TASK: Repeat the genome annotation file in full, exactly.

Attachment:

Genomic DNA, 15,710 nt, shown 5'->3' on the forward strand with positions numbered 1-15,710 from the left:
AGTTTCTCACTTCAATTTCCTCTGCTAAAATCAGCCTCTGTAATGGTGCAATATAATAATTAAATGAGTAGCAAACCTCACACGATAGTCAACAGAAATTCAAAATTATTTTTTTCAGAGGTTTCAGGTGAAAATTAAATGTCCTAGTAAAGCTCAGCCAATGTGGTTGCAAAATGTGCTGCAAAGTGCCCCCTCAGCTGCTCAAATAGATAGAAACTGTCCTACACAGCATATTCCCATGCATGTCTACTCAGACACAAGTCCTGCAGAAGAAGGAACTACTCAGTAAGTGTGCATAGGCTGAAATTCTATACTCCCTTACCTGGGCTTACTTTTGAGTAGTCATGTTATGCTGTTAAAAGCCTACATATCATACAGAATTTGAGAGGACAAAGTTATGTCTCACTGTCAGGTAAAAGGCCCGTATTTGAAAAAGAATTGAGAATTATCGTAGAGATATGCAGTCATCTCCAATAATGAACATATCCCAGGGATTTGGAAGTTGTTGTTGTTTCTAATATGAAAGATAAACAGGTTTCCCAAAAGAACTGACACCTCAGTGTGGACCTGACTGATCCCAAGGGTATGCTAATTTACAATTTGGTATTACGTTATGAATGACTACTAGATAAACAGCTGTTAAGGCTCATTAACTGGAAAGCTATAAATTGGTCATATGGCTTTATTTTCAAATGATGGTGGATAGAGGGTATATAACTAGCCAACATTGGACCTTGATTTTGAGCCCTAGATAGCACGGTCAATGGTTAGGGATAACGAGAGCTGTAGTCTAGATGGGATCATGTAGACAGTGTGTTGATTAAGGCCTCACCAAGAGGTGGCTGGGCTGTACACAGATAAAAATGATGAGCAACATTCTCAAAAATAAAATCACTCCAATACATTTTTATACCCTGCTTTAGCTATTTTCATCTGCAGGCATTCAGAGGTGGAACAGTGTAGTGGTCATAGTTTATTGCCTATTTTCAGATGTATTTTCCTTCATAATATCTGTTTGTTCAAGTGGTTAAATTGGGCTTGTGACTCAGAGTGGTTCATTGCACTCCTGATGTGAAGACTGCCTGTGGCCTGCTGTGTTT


Genomic DNA, 15,710 nt, shown 5'->3' on the forward strand with positions numbered 1-15,710 from the left:
AGTTTCTCACTTCAATTTCCTCTGCTAAAATCAGCCTCTGTAATGGTGCAATATAATAATTAAATGAGTAGCAAACCTCACACGATAGTCAACAGAAATTCAAAATTATTTTTTTCAGAGGTTTCAGGTGAAAATTAAATGTCCTAGTAAAGCTCAGCCAATGTGGTTGCAAAATGTGCTGCAAAGTGCCCCCTCAGCTGCTCAAATAGATAGAAACTGTCCTACACAGCATATTCCCATGCATGTCTACTCAGACACAAGTCCTGCAGAAGAAGGAACTACTCAGTAAGTGTGCATAGGCTGAAATTCTATACTCCCTTACCTGGGCTTACTTTTGAGTAGTCATGTTATGCTGTTAAAAGCCTACATATCATACAGAATTTGAGAGGACAAAGTTATGTCTCACTGTCAGGTAAAAGGCCCGTATTTGAAAAAGAATTGAGAATTATCGTAGAGATATGCAGTCATCTCCAATAATGAACATATCCCAGGGATTTGGAAGTTGTTGTTGTTTCTAATATGAAAGATAAACAGGTTTCCCAAAAGAACTGACACCTCAGTGTGGACCTGACTGATCCCAAGGGTATGCTAATTTACAATTTGGTATTACGTTATGAATGACTACTAGATAAACAGCTGTTAAGGCTCATTAACTGGAAAGCTATAAATTGGTCATATGGCTTTATTTTCAAATGATGGTGGATAGAGGGTATATAACTAGCCAACATTGGACCTTGATTTTGAGCCCTAGATAGCACGGTCAATGGTTAGGGATAACGAGAGCTGTAGTCTAGATGGGATCATGTAGACAGTGTGTTGATTAAGGCCTCACCAAGAGGTGGCTGGGCTGTACACAGATAAAAATGATGAGCAACATTCTCAAAAATAAAATCACTCCAATACATTTTTATACCCTGCTTTAGCTATTTTCATCTGCAGGCATTCAGAGGTGGAACAGTGTAGTGGTCATAGTTTATTGCCTATTTTCAGATGTATTTTCCTTCATAATATCTGTTTGTTCAAGTGGTTAAATTGGGCTTGTGACTCAGAGTGGTTCATTGCACTCCTGATGTGAAGACTGCCTGTGGCCTGCTGTGTTT